* Sees 2-3 pct aluminium demand growth in 2019 vs 3-4 in 2018
* Trade dispute impacting aluminium trade
* Full restart at Alunorte plant still uncertain
* Shares turn down 1.3 pct after starting up 1.2 pct (Adds more about Alunorte, improvement program, bullets)
OSLO, Nov 29 (Reuters) - Norwegian metals maker Norsk Hydro said on Thursday it expects global primary aluminium demand growth to slow next year, and that the company was being impacted “heavily” by an output slowdown at a key alumina plant in Brazil.
Hydro sees aluminium demand growth slowing to 2-3 percent next year from an expected 4 percent in 2018. Trade sanctions and tariffs are impacting global flows of aluminium and increasing uncertainty over economic growth.
The company sees the primary aluminium market deficit continuing in 2019 despite slower growth forecasts. It kept its view for global aluminium demand to grow 2-3 percent a year over the next decade, with semis demand growth seen at 3 percent and recycling at 3-4 percent per year.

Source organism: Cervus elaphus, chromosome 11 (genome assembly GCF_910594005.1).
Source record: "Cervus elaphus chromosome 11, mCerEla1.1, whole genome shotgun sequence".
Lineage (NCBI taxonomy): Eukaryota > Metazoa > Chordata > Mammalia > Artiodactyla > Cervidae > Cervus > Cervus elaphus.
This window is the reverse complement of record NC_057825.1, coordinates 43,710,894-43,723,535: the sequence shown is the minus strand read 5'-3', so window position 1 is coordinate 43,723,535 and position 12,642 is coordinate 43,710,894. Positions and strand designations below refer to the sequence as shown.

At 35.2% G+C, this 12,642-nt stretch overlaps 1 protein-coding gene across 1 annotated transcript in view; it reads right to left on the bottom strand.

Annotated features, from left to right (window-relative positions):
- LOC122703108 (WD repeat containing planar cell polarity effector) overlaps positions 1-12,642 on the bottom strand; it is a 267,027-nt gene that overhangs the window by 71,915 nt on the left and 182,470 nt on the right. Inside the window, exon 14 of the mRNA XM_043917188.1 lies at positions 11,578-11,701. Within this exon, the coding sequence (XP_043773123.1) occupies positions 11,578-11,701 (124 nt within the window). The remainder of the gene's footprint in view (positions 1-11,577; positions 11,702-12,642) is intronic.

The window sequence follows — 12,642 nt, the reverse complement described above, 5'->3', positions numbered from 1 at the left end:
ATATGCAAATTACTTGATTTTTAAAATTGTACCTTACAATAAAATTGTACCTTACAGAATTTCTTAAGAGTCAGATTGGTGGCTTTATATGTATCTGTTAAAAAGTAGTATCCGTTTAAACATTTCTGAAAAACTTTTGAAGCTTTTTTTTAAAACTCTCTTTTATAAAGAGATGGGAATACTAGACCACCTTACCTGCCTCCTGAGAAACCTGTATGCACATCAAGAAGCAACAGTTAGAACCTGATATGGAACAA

Hydro shares were down 1.3 percent, having opened up 1.2 percent in a broadly firmer metals sector following U.S. producer Alcoa’s 7.7 percent rise on Wednesday.
The company still has no firm timeline for the restart of full output at its Brazilian alumina plant, which has been operating at half capacity since February following a spill of untreated water.
“We are aiming to establish a common platform with authorities and the court system to have an aligned way forward towards full production, utilizing the best available technology,” Chief Executive Svein Richard Brandtzaeg said in the statement.
Alunorte, the world’s largest alumina refinery, has a capacity of about 6.3 million tonnes of alumina per year.
“All in all the situation at Alunorte is impacting us heavily. If we go back to full production that will change,” Brandtzaeg said at the presentation.
Hydro repeated it will not catch up with its program to lift operating profit by 3 billion crowns in the period 2016-2019, with planned improvements currently leaving it lagging that target by 0.5 billion crowns.
Brandtzaeg said timing for resuming full production was still uncertain, depending on the go-ahead from the Brazilian authorities and a court.
($1 = 8.5368 Norwegian crowns)
Reporting by Camilla Knudsen, Ole Petter Skonnord; Editing by Jan Harvey and Emelia Sithole-Matarise